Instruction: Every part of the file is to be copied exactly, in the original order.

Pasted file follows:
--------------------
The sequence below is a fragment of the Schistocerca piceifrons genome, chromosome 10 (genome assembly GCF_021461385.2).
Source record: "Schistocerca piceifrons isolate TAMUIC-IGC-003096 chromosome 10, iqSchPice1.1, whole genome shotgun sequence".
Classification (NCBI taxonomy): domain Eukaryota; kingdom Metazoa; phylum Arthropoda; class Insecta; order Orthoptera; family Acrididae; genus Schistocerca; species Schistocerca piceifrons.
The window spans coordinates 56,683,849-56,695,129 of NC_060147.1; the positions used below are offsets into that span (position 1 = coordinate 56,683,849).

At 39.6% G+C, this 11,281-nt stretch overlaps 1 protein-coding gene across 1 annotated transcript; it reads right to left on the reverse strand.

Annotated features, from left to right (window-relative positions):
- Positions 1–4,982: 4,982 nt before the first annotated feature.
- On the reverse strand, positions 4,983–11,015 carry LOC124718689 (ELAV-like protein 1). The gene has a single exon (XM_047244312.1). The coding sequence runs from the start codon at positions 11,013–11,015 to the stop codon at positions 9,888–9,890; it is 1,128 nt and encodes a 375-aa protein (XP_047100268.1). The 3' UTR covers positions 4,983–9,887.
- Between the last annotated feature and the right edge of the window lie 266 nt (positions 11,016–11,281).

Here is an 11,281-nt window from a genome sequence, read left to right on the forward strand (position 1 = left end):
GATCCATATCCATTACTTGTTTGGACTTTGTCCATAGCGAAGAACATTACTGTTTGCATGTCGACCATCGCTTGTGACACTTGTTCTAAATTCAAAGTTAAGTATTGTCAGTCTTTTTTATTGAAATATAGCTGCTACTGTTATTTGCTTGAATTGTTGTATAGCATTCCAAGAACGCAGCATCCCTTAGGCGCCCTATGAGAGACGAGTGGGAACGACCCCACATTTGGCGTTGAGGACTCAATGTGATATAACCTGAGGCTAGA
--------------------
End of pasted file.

The sequence below is a fragment of the Schistocerca piceifrons genome, chromosome 10 (genome assembly GCF_021461385.2).
Source record: "Schistocerca piceifrons isolate TAMUIC-IGC-003096 chromosome 10, iqSchPice1.1, whole genome shotgun sequence".
Classification (NCBI taxonomy): domain Eukaryota; kingdom Metazoa; phylum Arthropoda; class Insecta; order Orthoptera; family Acrididae; genus Schistocerca; species Schistocerca piceifrons.
The window spans coordinates 56,683,849-56,695,129 of NC_060147.1; the positions used below are offsets into that span (position 1 = coordinate 56,683,849).

At 39.6% G+C, this 11,281-nt stretch overlaps 1 protein-coding gene across 1 annotated transcript; it reads right to left on the reverse strand.

Annotated features, from left to right (window-relative positions):
- Positions 1–4,982: 4,982 nt before the first annotated feature.
- On the reverse strand, positions 4,983–11,015 carry LOC124718689 (ELAV-like protein 1). The gene has a single exon (XM_047244312.1). The coding sequence runs from the start codon at positions 11,013–11,015 to the stop codon at positions 9,888–9,890; it is 1,128 nt and encodes a 375-aa protein (XP_047100268.1). The 3' UTR covers positions 4,983–9,887.
- Between the last annotated feature and the right edge of the window lie 266 nt (positions 11,016–11,281).

Here is an 11,281-nt window from a genome sequence, read left to right on the forward strand (position 1 = left end):
GATCCATATCCATTACTTGTTTGGACTTTGTCCATAGCGAAGAACATTACTGTTTGCATGTCGACCATCGCTTGTGACACTTGTTCTAAATTCAAAGTTAAGTATTGTCAGTCTTTTTTATTGAAATATAGCTGCTACTGTTATTTGCTTGAATTGTTGTATAGCATTCCAAGAACGCAGCATCCCTTAGGCGCCCTATGAGAGACGAGTGGGAACGACCCCACATTTGGCGTTGAGGACTCAATGTGATATAACCTGAGGCTAGA